The bankruptcy process can be a relatively lengthy one. Each form of bankruptcy has slightly different requirements. Individuals typically understand that Chapter 13 bankruptcy takes substantially longer than Chapter 7 bankruptcy because of the repayment plan required of filers. Conversely, a Chapter 7 bankruptcy case can progress from initial credit counseling and paperwork filing to a discharge in as little as a few months.
A Chapter 13 bankruptcy will take much longer because there is a repayment plan that the person who is filing must complete before the courts will discharge their remaining eligible debts. How long does a Chapter 13 bankruptcy typically take?
The repayment plan lasts for multiple years
The longest part of the Chapter 13 bankruptcy process is the repayment plan. Those filing for bankruptcy almost always have to make a minimum of three years of monthly payments directly to the courts. The trustee overseeing their case will distribute the money to the creditors as negotiated during the meeting with those creditors. The plan could require up to five years of payments.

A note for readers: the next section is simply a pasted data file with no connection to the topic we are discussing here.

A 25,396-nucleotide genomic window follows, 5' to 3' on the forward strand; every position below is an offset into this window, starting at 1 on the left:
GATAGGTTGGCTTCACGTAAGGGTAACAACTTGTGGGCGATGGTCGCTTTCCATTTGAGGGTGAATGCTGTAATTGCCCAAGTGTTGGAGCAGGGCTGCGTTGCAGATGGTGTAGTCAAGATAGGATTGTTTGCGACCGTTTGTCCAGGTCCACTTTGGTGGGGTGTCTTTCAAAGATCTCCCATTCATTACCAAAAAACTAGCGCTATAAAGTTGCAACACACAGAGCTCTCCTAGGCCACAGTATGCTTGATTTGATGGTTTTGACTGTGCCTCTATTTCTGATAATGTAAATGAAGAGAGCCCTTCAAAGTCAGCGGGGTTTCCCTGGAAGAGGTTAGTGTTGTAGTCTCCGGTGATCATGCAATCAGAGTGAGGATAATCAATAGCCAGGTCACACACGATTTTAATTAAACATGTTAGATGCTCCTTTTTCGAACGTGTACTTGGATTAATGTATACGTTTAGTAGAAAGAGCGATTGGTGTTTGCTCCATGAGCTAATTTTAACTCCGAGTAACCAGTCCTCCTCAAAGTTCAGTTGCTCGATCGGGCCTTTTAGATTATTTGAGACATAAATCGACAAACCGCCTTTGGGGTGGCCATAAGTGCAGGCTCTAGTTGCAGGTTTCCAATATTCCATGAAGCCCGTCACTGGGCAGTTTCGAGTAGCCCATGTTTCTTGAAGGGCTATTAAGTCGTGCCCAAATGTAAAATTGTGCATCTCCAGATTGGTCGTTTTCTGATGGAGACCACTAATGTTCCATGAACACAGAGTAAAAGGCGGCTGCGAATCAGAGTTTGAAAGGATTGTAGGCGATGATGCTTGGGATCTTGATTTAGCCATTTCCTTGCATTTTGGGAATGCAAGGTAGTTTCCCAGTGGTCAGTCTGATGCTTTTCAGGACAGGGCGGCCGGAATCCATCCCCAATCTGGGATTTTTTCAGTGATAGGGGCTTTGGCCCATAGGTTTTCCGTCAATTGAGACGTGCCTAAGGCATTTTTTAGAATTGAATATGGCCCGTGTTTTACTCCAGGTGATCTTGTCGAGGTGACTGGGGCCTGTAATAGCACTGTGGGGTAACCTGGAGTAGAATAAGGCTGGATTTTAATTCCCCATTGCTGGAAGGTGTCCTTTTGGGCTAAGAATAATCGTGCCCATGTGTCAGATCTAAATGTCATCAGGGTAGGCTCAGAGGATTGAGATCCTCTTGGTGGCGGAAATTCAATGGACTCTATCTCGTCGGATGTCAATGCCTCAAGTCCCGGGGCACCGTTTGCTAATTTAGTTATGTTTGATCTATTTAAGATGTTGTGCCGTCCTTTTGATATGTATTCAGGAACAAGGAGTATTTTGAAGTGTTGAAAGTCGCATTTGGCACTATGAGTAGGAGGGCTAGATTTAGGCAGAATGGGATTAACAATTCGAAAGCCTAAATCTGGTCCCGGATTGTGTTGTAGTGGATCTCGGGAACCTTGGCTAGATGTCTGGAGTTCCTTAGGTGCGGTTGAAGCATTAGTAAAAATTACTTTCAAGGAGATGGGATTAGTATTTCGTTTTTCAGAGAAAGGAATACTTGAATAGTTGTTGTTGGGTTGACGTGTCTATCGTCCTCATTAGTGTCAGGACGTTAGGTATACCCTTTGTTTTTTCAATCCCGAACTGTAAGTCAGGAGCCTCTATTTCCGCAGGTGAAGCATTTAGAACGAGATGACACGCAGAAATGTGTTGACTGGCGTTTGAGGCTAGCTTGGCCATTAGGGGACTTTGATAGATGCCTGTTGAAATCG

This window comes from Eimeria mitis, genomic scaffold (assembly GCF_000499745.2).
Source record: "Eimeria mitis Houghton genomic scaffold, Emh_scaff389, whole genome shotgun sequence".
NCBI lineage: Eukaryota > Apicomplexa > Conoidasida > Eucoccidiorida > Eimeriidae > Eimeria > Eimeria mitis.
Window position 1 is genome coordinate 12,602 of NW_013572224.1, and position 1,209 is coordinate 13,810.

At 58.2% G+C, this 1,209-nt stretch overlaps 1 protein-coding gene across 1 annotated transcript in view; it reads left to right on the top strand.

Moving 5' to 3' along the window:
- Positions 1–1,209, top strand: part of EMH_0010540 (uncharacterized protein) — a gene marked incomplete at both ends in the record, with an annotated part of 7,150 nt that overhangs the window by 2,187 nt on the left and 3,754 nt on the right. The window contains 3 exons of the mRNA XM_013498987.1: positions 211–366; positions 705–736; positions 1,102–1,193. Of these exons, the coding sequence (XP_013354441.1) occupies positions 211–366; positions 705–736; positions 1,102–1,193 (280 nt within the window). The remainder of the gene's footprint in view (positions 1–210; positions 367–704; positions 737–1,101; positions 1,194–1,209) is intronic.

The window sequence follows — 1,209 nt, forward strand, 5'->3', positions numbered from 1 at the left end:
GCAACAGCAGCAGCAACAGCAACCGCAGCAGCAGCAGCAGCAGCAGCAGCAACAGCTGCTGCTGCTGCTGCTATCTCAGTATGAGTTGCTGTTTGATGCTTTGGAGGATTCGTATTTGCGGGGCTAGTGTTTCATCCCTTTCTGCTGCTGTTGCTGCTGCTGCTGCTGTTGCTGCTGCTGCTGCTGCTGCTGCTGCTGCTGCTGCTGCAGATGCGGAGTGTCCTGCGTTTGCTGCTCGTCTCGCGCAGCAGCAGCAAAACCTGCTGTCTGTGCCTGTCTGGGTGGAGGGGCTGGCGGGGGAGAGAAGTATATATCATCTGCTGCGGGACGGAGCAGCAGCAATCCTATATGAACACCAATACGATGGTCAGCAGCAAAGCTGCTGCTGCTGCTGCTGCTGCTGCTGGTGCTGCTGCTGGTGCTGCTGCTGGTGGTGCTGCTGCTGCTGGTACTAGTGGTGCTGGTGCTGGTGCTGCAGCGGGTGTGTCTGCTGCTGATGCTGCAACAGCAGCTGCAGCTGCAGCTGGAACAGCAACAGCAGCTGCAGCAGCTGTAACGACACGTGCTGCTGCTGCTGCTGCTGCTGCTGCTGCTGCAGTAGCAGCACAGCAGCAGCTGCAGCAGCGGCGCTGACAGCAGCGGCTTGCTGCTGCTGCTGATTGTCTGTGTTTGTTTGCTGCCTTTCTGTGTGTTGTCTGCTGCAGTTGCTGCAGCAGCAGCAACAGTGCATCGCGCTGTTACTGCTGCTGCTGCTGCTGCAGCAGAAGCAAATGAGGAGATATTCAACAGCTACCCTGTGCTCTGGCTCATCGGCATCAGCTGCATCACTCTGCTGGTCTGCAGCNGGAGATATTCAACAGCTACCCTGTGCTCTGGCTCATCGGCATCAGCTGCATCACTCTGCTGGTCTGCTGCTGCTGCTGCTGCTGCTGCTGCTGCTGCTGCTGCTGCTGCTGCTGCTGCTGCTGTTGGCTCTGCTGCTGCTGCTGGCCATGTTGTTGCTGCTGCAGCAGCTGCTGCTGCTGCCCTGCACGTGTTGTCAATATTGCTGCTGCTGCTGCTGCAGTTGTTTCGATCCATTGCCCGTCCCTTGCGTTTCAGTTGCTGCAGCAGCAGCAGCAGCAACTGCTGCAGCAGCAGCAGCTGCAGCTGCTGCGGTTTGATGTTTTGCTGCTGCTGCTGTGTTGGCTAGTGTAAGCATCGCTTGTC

Given that there is a degree of planning and also a formal meeting that occurs before the beginning of the repayment plan and then another hearing required to finalize the process, most people can anticipate adding another six months to a year to the total timeline for a Chapter 13 bankruptcy.
In many cases, it will take a minimum of three-and-a-half years, if not longer, to go from the initial filing to the final discharge of any remaining balance on the unsecured debts someone has. Those who are able to adhere to the repayment plan as ordered by the courts can potentially eliminate the remaining balance after making 36 or more payments toward the outstanding balance on those accounts.
It doesn’t take years to secure protection
Although it will be multiple years before someone going through Chapter 13 bankruptcy receives their discharge, they have protection from collection activity from the first day that they file their paperwork. The automatic stay will end collection activity and help protect them from the worst consequences of aggressive collection efforts.
Learning more about how Chapter 13 bankruptcy works can help people feel more comfortable with choosing the right form of bankruptcy to meet their needs. Speaking with an experienced bankruptcy attorney can provide this clarity.